Mitt miss breaks Republican trend
For the first time in at least the last 84 years, a Republican candidate for president captured Auglaize County with greater than 70 percent of the vote but failed to capture the White House.
On Tuesday, Republican presidential candidate Mitt Romney earned 16,802 votes, or 73.44 percent of the ballots cast in the race in the county and failed to defeat the Democratic candidate.
“It has been true for the last elections, but on Tuesday that fell apart,” Auglaize County Republican Party Chair Wayne York said. “It was close in 2008, John McCain received 16,414 votes, or 69.8 percent, to Barack Obama’s 6,378 votes, or 28.65 percent.”
York said President George W. Bush captured 74 percent in 2004 and 68.13 percent in 2000 and won both times.
York clarified a Republican candidate does not need to eclipse 70 percent to win, they could have a lower percentage. But all those who did exceed 70 percent of the vote always won the White House until Romney.
Researching past elections in the Wapakoneta Daily News, a Democrat has won the county only three times since 1928.
President Lyndon Johnson narrowly defeated Republican challenger Barry Goldwater with 8,632 votes, or 52 percent, to 7,932 votes, or 48 percent.
President Franklin Roosevelt won Auglaize County over President Herbert Hoover in 1932 and Roosevelt defeated Alf Landon in 1936. Roosevelt’s popularity waned in 1940 when he lost in Auglaize County to Republican challenger Wendell Willkie and in 1944 when he lost to Republican presidential nominee Thomas Dewey.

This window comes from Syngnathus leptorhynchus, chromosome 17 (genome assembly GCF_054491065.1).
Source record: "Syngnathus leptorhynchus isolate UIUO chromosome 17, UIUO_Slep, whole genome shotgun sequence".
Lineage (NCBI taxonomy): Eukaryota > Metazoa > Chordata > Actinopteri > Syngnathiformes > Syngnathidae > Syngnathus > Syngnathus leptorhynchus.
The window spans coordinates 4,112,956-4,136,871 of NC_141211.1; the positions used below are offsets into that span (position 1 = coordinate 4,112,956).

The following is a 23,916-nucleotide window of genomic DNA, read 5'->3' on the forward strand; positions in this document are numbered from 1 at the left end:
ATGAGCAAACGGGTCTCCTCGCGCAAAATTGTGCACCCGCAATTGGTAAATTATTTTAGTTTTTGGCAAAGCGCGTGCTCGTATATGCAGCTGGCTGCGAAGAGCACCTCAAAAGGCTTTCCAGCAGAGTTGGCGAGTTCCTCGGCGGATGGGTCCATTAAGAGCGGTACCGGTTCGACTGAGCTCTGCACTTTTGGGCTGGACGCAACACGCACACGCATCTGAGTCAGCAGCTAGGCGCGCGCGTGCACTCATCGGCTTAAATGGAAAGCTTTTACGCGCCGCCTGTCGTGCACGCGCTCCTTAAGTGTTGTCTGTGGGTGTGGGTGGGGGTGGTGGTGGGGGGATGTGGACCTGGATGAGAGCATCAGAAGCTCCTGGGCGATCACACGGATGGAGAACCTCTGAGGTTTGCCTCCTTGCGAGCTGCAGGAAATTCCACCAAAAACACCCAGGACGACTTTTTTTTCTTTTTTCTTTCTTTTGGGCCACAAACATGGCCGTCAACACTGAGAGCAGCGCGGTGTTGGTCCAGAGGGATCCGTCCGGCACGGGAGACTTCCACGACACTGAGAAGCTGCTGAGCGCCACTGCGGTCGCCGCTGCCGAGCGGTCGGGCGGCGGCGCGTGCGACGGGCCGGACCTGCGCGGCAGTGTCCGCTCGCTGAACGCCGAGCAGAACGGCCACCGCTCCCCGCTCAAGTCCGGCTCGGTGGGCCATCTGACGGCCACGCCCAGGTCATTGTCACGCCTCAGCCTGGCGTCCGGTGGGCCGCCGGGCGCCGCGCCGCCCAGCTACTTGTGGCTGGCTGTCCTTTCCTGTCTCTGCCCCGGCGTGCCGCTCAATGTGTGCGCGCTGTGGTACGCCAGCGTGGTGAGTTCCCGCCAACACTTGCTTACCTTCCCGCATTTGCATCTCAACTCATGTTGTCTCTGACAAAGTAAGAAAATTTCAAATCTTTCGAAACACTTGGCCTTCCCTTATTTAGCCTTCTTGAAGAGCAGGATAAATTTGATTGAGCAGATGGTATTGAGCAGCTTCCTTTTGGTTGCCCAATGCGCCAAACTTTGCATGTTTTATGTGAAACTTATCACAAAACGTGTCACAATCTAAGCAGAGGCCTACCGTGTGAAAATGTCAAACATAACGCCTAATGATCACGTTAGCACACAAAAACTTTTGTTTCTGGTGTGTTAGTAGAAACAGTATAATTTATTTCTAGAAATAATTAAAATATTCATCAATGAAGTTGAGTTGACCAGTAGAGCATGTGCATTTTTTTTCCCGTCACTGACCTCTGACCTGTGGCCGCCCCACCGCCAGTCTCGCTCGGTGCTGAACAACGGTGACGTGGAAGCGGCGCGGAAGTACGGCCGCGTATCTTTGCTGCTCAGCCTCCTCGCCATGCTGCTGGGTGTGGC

Neither Willkie nor Dewey garnered more than 63 percent of the vote.
“In the U.S. Senate races or even the state races, if a candidate got over 70 percent in Auglaize County than you were assured of winning statewide, but then again that fell apart this week,” York said.
“I think what it means is if you can hit 70 percent in Auglaize County than that means you are probably doing well enough in farm country throughout the state that you can win, but it didn’t happen this time,” he said.
He explained it is not economically feasible for the county party to do any polling and then try to make a push to get the word out to break the 70 percent mark.
York said it is wiser to put the money into campaigning and campaign materials than to conduct a poll.
Another point of interest is that since 1928, no Republican presidential ticket has won the race without a Nixon or a Bush on the ticket.
After Roosevelt and President Harry S Truman, President Dwight D. Eisenhower ran with Richard Nixon. After losing to Kennedy in 1960, Nixon took the White House in 1972 and 1976.
After four years under President Jimmy Carter, President Ronald Reagan took office. His running mate for eight years, George H.W. Bush.
Bush captured the White House in 1988, but lost it in 1992 to President Bill Clinton, the lone Democrat to win two terms since FDR until President Obama won Tuesday.
After Clinton, President George Bush won two terms with Dick Cheney.
The question now before the Republicans is do they court former Florida Gov. Jeb Bush to make a run in 2016.
If he would win and then win re-election, that streak would extend to 96 years.